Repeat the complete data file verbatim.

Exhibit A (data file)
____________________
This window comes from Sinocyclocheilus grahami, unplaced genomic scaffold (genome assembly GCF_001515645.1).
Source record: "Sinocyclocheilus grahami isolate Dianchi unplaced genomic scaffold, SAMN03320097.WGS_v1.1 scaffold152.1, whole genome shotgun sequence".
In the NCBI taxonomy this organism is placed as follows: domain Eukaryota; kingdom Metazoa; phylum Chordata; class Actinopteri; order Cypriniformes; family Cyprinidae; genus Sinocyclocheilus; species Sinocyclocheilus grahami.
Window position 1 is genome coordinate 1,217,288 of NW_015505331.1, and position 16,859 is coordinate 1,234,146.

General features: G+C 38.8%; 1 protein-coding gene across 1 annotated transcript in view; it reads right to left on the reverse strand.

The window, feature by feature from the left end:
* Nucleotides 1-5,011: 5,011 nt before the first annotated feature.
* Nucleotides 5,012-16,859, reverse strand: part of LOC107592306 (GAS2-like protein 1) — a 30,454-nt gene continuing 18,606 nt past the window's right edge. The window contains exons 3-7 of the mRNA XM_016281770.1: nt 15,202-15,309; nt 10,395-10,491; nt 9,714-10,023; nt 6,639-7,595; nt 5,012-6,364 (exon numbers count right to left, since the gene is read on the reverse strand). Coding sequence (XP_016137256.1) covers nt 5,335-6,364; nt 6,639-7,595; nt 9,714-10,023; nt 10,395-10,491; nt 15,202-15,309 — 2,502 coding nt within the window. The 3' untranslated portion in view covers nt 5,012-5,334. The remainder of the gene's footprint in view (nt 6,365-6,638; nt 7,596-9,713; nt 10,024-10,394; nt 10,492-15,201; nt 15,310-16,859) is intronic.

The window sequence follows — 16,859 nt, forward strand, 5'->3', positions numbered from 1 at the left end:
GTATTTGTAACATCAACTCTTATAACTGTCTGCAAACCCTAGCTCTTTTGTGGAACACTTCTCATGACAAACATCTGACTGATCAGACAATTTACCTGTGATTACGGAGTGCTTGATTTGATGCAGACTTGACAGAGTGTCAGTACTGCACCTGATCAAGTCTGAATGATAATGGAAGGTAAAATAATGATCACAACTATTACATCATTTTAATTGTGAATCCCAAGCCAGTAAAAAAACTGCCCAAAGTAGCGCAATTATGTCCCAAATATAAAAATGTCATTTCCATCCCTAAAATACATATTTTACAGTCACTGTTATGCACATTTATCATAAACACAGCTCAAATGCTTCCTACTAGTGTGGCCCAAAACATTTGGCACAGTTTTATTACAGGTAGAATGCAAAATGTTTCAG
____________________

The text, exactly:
This window comes from Sinocyclocheilus grahami, unplaced genomic scaffold (genome assembly GCF_001515645.1).
Source record: "Sinocyclocheilus grahami isolate Dianchi unplaced genomic scaffold, SAMN03320097.WGS_v1.1 scaffold152.1, whole genome shotgun sequence".
In the NCBI taxonomy this organism is placed as follows: domain Eukaryota; kingdom Metazoa; phylum Chordata; class Actinopteri; order Cypriniformes; family Cyprinidae; genus Sinocyclocheilus; species Sinocyclocheilus grahami.
Window position 1 is genome coordinate 1,217,288 of NW_015505331.1, and position 16,859 is coordinate 1,234,146.

General features: G+C 38.8%; 1 protein-coding gene across 1 annotated transcript in view; it reads right to left on the reverse strand.

The window, feature by feature from the left end:
* Nucleotides 1-5,011: 5,011 nt before the first annotated feature.
* Nucleotides 5,012-16,859, reverse strand: part of LOC107592306 (GAS2-like protein 1) — a 30,454-nt gene continuing 18,606 nt past the window's right edge. The window contains exons 3-7 of the mRNA XM_016281770.1: nt 15,202-15,309; nt 10,395-10,491; nt 9,714-10,023; nt 6,639-7,595; nt 5,012-6,364 (exon numbers count right to left, since the gene is read on the reverse strand). Coding sequence (XP_016137256.1) covers nt 5,335-6,364; nt 6,639-7,595; nt 9,714-10,023; nt 10,395-10,491; nt 15,202-15,309 — 2,502 coding nt within the window. The 3' untranslated portion in view covers nt 5,012-5,334. The remainder of the gene's footprint in view (nt 6,365-6,638; nt 7,596-9,713; nt 10,024-10,394; nt 10,492-15,201; nt 15,310-16,859) is intronic.

The window sequence follows — 16,859 nt, forward strand, 5'->3', positions numbered from 1 at the left end:
GTATTTGTAACATCAACTCTTATAACTGTCTGCAAACCCTAGCTCTTTTGTGGAACACTTCTCATGACAAACATCTGACTGATCAGACAATTTACCTGTGATTACGGAGTGCTTGATTTGATGCAGACTTGACAGAGTGTCAGTACTGCACCTGATCAAGTCTGAATGATAATGGAAGGTAAAATAATGATCACAACTATTACATCATTTTAATTGTGAATCCCAAGCCAGTAAAAAAACTGCCCAAAGTAGCGCAATTATGTCCCAAATATAAAAATGTCATTTCCATCCCTAAAATACATATTTTACAGTCACTGTTATGCACATTTATCATAAACACAGCTCAAATGCTTCCTACTAGTGTGGCCCAAAACATTTGGCACAGTTTTATTACAGGTAGAATGCAAAATGTTTCAG